Friday, January 2, 2015

The Lost Continent of Kumari Kandam

Adam's bridge has nothing to do with any of this as it is a development of the last two thousand years. It really is at present day sea levels and is unrelated to the general rise that took place from 13000 BP through 3000 BP.

Yet the land bridge itself is real enough and provides a natural Ice age route between Southern India and Southern Africa. thus even before we began to consider subsidence at all our core problem is solved.

Once past the sea ridges, though we have pure sea bottom that was never above water. However we do have another issue and that is the Pleistocene nonconformity. This operated along the longitude running north south through India and induced curvature compression resulting in the extra lift of the Himalayas and curvature stretching which likely sank these ridges as well. So there is some credence to the idea, but not to continental scaling.

The Lost Continent of Kumari Kandam

By Dhwty, | December 13, 2014

Last Updated: December 13, 2014 11:48 am

The proposed location of the legendary sunken continent of Kumari Kandam in the Indian Ocean. (Wikimedia Commons; edited by Epoch Times)

The universe is full of mysteries that challenge our current knowledge. In "Beyond Science" Epoch Times collects stories about these strange phenomena to stimulate the imagination and open up previously undreamed of possibilities. Are they true? You decide.

Most people are familiar with the story of Atlantis, the legendary sunken city as described by the ancient Greek philosopher Plato. To this day, opinion is still divided as to whether this story should be understood literally or taken merely as a morality tale. Further east in the subcontinent of India is a similar tale. This is the tale of the “lost continent” of Lemuria, frequently connected to the legend of Kumari Kandam by speakers of the Tamil language.

The term Lemuria has its origins in the latter part of the 19th century. The English geologist Philip Sclater was puzzled by the presence of lemur fossils in Madagascar and India but not in mainland Africa and the Middle East. Thus, in his 1864 article titled “The Mammals of Madagascar,” Sclater proposed that Madagascar and India were once part of a larger continent, and named this missing landmass “Lemuria.” Sclater’s theory was accepted by the scientific community of that period as the explanation of the way lemurs could have migrated from Madagascar to India or vice versa in ancient times. With the emergence of the modern concepts of continental drift and plate tectonics, however, Sclater’s proposition of a submerged continent was no longer tenable. Yet, the idea of a lost continent refused to die, and some still believe that Lemuria was an actual continent that existed in the past.

One such group is the Tamil nationalists. The term Kumari Kandam first appeared in the 15th century Kanda Puranam, the Tamil version of the Skanda Puranam (Hindu religious texts. Yet, stories about an ancient land submerged by the Indian Ocean have been recorded in many earlier Tamil literary works. According to the stories, there was a portion of land that was once ruled by the Pandiyan kings and was swallowed by the sea. When narratives about Lemuria arrived in colonial India, the country was going through a period when folklore was beginning to permeate historic knowledge as facts. As a result, Lemuria was quickly equated with Kumari Kandam.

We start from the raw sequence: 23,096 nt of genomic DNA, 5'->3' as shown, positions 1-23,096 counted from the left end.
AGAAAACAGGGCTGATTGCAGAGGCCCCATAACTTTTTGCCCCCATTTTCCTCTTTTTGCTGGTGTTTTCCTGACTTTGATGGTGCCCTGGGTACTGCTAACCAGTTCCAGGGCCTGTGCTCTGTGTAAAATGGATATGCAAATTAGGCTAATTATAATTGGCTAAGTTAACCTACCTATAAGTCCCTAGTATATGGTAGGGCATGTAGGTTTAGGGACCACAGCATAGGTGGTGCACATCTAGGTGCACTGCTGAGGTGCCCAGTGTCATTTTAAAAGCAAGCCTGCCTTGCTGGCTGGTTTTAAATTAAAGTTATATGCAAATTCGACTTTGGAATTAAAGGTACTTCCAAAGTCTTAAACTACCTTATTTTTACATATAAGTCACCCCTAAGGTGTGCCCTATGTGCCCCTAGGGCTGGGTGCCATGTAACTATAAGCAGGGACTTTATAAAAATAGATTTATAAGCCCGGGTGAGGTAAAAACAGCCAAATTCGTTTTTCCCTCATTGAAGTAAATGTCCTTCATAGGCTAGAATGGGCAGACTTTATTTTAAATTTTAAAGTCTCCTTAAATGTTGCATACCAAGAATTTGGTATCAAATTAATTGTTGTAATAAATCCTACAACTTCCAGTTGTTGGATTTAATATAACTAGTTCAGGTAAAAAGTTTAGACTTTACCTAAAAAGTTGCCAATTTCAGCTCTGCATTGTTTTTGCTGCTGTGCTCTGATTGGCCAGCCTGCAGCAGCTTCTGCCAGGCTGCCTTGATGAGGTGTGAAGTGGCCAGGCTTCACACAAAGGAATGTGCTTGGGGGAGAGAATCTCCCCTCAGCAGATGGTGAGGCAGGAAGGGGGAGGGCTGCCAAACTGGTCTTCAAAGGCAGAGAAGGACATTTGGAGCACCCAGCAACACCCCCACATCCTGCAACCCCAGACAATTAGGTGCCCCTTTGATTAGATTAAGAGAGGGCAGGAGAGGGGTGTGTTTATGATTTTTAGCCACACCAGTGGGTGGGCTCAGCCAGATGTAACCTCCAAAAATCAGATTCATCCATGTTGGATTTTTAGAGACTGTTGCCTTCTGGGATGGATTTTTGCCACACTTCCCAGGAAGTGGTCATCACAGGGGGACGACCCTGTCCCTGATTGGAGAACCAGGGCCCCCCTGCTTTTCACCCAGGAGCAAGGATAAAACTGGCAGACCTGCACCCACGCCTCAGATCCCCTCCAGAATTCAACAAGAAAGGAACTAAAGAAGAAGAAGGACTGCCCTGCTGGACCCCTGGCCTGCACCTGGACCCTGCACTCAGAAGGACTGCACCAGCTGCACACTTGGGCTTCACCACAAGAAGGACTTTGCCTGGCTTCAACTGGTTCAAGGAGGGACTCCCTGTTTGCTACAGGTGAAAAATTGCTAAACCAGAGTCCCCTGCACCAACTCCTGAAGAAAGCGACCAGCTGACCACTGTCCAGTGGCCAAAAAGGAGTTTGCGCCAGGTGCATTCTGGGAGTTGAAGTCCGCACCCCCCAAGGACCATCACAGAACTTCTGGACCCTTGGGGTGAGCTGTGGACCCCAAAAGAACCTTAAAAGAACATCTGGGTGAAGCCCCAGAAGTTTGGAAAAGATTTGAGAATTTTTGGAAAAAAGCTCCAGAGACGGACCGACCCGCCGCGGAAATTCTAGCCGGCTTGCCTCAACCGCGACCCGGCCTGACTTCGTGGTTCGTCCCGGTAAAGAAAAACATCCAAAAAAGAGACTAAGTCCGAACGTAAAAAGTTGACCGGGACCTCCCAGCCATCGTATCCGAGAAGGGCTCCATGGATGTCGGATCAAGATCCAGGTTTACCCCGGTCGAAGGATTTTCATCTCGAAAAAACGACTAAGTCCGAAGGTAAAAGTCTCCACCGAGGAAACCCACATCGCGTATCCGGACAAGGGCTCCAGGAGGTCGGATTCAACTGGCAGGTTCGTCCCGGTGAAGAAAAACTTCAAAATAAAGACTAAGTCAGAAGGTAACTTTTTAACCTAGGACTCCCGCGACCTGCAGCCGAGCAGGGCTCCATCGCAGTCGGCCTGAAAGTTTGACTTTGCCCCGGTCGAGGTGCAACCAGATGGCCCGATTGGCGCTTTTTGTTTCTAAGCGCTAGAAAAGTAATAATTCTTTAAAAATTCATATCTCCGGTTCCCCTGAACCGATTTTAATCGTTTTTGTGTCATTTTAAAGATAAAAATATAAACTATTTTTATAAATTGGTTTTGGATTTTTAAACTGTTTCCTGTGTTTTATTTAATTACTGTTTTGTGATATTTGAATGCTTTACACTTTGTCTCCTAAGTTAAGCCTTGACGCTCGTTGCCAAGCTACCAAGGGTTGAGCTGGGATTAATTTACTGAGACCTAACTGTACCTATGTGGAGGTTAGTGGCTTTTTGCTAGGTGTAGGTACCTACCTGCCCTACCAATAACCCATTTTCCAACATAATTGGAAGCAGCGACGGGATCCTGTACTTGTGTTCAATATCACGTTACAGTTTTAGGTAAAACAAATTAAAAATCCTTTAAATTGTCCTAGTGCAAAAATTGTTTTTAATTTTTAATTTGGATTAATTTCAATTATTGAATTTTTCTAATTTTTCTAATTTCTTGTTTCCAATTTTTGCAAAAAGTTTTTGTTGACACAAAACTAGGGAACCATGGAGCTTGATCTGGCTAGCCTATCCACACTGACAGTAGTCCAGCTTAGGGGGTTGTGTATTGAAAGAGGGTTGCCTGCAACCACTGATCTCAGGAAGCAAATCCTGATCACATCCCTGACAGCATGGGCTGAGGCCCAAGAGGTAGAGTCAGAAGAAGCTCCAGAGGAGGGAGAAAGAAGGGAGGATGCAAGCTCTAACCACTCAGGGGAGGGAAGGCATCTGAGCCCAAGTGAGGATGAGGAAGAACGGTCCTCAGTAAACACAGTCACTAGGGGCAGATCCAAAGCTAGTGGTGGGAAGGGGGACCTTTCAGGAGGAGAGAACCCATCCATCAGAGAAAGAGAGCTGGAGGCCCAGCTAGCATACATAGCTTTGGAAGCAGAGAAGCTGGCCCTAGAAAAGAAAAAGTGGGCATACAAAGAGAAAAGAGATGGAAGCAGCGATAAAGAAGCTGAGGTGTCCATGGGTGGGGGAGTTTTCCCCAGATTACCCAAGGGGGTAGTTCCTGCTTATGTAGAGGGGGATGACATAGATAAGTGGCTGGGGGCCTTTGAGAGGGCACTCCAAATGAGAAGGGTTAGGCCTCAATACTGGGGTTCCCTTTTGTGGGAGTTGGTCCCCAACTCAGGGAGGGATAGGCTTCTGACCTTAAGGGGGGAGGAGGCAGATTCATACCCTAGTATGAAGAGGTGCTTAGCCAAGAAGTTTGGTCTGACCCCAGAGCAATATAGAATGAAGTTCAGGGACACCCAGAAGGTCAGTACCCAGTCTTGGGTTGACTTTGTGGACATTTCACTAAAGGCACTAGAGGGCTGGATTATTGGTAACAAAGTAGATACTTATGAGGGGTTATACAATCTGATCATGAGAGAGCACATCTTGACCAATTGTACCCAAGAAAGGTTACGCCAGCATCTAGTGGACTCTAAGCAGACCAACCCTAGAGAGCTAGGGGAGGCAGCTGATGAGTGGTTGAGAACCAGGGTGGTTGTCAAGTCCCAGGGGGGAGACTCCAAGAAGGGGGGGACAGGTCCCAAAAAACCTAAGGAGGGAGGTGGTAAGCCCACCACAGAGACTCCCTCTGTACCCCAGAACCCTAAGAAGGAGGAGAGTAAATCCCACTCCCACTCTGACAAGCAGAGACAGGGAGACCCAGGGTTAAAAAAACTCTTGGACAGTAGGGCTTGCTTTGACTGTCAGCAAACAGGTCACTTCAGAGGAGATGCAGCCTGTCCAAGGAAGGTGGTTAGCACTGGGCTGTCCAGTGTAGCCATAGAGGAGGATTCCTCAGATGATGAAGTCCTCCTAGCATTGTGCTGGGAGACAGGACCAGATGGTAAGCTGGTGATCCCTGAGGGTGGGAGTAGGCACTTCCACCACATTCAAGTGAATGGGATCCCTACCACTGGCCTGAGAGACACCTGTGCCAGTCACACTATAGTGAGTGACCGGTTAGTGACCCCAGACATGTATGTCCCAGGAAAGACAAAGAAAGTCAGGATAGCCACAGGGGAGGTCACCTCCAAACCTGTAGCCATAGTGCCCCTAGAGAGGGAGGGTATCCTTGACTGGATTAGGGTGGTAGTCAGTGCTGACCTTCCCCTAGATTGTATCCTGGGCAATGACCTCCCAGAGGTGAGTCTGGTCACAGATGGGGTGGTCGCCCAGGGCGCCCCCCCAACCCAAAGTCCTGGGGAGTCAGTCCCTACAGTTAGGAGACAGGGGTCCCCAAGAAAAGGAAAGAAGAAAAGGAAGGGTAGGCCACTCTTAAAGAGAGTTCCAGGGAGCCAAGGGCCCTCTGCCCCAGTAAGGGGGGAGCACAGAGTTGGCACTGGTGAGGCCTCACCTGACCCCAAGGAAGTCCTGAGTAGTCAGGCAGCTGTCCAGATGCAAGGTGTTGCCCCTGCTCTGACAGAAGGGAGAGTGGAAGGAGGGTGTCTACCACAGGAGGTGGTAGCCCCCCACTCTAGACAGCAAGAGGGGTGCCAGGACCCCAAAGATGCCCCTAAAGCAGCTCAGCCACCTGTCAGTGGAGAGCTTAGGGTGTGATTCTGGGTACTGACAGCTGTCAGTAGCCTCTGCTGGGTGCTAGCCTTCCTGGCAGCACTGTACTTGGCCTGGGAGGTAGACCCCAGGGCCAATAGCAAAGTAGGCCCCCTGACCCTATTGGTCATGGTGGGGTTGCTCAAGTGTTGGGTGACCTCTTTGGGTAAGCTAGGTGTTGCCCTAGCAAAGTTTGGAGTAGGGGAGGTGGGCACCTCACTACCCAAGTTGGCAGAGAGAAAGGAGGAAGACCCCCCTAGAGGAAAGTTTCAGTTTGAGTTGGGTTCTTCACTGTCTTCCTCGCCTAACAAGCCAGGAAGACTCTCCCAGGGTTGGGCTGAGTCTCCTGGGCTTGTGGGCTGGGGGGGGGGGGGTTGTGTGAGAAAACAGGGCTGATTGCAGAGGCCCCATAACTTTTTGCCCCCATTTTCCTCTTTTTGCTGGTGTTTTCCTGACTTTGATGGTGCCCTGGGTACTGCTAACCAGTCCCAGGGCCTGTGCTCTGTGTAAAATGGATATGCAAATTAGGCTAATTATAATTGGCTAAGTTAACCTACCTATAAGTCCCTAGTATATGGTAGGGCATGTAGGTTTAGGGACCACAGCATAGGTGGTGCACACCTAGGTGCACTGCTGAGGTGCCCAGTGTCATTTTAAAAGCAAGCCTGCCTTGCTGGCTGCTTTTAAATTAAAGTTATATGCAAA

The story of Kumari Kandam is not regarded as just a story, but seems to be laden with nationalistic sentiments. It has been claimed that the Pandiyan kings of Kumari Kandam were the rulers of the whole Indian continent, and that Tamil civilization is the oldest civilization in the world. When Kumari Kandam was submerged, its people spread across the world and founded various civilizations, hence the claim that the lost continent was also the cradle of human civilization.

So, how much truth is there in the story of Kumari Kandam? According to researchers at India’s National Institute of Oceanography, the sea level was lower by 100 meters (330 feet) about 14,500 years ago and by 60 meters (200 feet) about 10,000 years ago. Hence, it is entirely possible that there was once a land bridge connecting the island of Sri Lanka to mainland India. As the rate of global warming increased between 12,000 and 10,000 years ago, the rising sea levels resulted in periodic flooding. This would have submerged prehistoric settlements that were located around the low-lying coastal areas of India and Sri Lanka. Stories of these catastrophic events may have been transmitted orally from one generation to another and finally written down as the story of Kumari Kandam.

One piece of evidence used to support the existence of Kumari Kandam is Adam’s Bridge (also called Rama’s Bridge), a chain of limestone shoals made up of sand, silt, and small pebbles located in the Palk Strait extending 18 miles from mainland India to Sri Lanka. This strip of land was once believed to be a natural formation, however, others argue that images taken by a NASA satellite depict this land formation to be a long broken bridge under the ocean’s surface.

A map showing Adam’s Bridge between India and Sri Lanka. (Wikimedia Commons)

Adam’s Bridge (NASA)

The existence of a bridge in this location is also supported by another ancient legend. The Ramayana tells the tale of Sita, Rama’s wife, being held captive on the island of Lanka. Rama commissions a massive building project to construct a bridge to transport his army of Vanara (ape men) across the ocean to Lanka.

As with most so-called myths, it seems likely that there is at least some truth to the ancient Tamil legends of Kumari Kandam, but just how much, is yet to be determined.

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